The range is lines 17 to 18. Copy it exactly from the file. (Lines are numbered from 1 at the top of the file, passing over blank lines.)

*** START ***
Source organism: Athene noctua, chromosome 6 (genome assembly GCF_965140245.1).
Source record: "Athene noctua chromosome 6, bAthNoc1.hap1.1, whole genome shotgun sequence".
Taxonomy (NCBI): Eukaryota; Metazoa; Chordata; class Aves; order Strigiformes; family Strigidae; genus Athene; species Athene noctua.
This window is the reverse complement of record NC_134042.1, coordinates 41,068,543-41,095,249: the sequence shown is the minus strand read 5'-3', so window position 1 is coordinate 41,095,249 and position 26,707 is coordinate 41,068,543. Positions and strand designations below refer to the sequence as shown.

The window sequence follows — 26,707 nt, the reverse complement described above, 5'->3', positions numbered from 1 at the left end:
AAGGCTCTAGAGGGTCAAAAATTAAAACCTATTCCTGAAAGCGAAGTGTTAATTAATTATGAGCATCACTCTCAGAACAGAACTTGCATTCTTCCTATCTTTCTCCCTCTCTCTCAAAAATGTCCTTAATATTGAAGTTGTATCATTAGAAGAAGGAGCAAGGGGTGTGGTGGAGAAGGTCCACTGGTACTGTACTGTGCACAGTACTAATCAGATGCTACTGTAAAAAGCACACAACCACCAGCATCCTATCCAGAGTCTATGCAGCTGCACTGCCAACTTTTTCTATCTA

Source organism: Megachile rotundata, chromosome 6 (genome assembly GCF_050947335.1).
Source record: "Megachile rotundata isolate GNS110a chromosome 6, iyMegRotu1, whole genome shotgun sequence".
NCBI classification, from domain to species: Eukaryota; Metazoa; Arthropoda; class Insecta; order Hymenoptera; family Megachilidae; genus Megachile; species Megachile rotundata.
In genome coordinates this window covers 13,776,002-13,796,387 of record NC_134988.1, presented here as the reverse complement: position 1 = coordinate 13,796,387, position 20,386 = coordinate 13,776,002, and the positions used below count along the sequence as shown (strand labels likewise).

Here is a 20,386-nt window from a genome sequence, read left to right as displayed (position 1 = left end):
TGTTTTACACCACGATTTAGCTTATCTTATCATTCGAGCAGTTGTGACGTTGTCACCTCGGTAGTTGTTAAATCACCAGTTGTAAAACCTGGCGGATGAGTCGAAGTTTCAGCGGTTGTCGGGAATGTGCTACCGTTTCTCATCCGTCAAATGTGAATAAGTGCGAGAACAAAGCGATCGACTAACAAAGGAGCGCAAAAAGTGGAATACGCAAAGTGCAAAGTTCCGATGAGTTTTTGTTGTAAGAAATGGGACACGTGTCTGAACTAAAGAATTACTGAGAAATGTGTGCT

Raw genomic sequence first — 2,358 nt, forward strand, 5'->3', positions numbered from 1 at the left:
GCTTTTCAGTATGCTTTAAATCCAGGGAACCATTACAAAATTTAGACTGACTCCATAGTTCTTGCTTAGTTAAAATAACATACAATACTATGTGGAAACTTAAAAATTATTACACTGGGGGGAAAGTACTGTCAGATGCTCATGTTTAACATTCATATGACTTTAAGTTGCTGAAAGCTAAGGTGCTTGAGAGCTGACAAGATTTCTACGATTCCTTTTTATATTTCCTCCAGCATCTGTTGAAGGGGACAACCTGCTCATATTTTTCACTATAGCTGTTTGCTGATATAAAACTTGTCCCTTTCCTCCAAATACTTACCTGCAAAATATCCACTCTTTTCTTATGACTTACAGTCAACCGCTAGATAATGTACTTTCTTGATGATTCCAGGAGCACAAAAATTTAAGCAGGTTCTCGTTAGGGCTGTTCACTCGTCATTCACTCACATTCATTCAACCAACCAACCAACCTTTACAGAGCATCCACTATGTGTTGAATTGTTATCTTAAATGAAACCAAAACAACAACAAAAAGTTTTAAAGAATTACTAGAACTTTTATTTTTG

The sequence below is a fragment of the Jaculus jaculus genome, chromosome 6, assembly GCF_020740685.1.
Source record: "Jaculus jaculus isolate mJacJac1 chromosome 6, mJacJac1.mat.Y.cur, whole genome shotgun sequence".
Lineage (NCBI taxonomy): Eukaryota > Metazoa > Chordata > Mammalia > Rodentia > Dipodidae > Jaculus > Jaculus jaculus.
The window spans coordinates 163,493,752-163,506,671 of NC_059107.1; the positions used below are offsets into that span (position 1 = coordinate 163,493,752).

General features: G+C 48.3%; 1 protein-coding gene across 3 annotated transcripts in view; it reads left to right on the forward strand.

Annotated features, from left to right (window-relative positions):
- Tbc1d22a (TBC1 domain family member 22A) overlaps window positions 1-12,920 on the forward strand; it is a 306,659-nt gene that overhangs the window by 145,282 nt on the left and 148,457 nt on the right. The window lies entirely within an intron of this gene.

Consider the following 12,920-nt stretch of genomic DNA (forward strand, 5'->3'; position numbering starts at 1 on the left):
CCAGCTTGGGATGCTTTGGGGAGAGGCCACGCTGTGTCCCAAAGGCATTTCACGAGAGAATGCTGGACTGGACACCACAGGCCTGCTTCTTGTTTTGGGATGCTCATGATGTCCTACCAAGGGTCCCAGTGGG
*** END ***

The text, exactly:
Lineage (NCBI taxonomy): Eukaryota > Metazoa > Chordata > Mammalia > Rodentia > Dipodidae > Jaculus > Jaculus jaculus.
The window spans coordinates 163,493,752-163,506,671 of NC_059107.1; the positions used below are offsets into that span (position 1 = coordinate 163,493,752).